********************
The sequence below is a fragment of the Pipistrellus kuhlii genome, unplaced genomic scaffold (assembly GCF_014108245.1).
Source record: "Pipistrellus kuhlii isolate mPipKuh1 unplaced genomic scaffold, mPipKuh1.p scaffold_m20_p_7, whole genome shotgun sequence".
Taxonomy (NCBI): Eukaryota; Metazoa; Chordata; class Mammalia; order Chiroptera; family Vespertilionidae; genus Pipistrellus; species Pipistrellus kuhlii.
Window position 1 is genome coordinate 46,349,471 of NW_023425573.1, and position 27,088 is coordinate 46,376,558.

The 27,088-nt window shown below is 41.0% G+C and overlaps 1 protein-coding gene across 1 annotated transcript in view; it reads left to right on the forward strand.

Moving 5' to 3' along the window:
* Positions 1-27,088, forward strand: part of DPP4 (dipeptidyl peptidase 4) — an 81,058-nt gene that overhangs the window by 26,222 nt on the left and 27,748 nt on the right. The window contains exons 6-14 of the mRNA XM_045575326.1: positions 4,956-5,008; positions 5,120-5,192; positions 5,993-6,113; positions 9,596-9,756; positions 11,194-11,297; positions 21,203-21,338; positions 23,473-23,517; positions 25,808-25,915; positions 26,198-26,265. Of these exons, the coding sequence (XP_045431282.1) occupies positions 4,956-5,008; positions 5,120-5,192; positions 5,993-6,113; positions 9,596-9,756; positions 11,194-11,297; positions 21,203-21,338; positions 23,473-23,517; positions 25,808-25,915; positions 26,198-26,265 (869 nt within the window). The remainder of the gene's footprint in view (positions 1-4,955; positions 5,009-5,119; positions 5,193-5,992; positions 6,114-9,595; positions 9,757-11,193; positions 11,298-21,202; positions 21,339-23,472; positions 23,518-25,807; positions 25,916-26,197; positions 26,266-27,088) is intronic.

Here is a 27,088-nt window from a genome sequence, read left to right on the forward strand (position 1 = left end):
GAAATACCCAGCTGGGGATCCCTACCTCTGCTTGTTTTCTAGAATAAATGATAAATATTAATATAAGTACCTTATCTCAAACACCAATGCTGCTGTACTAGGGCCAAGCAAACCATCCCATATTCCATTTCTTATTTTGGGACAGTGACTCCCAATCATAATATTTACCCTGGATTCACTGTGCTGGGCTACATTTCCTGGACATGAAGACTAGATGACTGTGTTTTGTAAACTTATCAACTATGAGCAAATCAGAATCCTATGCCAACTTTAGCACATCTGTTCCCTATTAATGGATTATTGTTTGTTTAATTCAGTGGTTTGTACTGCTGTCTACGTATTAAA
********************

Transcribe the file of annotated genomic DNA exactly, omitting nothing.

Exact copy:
The sequence below is a fragment of the Pipistrellus kuhlii genome, unplaced genomic scaffold (assembly GCF_014108245.1).
Source record: "Pipistrellus kuhlii isolate mPipKuh1 unplaced genomic scaffold, mPipKuh1.p scaffold_m20_p_7, whole genome shotgun sequence".
Taxonomy (NCBI): Eukaryota; Metazoa; Chordata; class Mammalia; order Chiroptera; family Vespertilionidae; genus Pipistrellus; species Pipistrellus kuhlii.
Window position 1 is genome coordinate 46,349,471 of NW_023425573.1, and position 27,088 is coordinate 46,376,558.

The 27,088-nt window shown below is 41.0% G+C and overlaps 1 protein-coding gene across 1 annotated transcript in view; it reads left to right on the forward strand.

Moving 5' to 3' along the window:
* Positions 1-27,088, forward strand: part of DPP4 (dipeptidyl peptidase 4) — an 81,058-nt gene that overhangs the window by 26,222 nt on the left and 27,748 nt on the right. The window contains exons 6-14 of the mRNA XM_045575326.1: positions 4,956-5,008; positions 5,120-5,192; positions 5,993-6,113; positions 9,596-9,756; positions 11,194-11,297; positions 21,203-21,338; positions 23,473-23,517; positions 25,808-25,915; positions 26,198-26,265. Of these exons, the coding sequence (XP_045431282.1) occupies positions 4,956-5,008; positions 5,120-5,192; positions 5,993-6,113; positions 9,596-9,756; positions 11,194-11,297; positions 21,203-21,338; positions 23,473-23,517; positions 25,808-25,915; positions 26,198-26,265 (869 nt within the window). The remainder of the gene's footprint in view (positions 1-4,955; positions 5,009-5,119; positions 5,193-5,992; positions 6,114-9,595; positions 9,757-11,193; positions 11,298-21,202; positions 21,339-23,472; positions 23,518-25,807; positions 25,916-26,197; positions 26,266-27,088) is intronic.

Here is a 27,088-nt window from a genome sequence, read left to right on the forward strand (position 1 = left end):
GAAATACCCAGCTGGGGATCCCTACCTCTGCTTGTTTTCTAGAATAAATGATAAATATTAATATAAGTACCTTATCTCAAACACCAATGCTGCTGTACTAGGGCCAAGCAAACCATCCCATATTCCATTTCTTATTTTGGGACAGTGACTCCCAATCATAATATTTACCCTGGATTCACTGTGCTGGGCTACATTTCCTGGACATGAAGACTAGATGACTGTGTTTTGTAAACTTATCAACTATGAGCAAATCAGAATCCTATGCCAACTTTAGCACATCTGTTCCCTATTAATGGATTATTGTTTGTTTAATTCAGTGGTTTGTACTGCTGTCTACGTATTAAA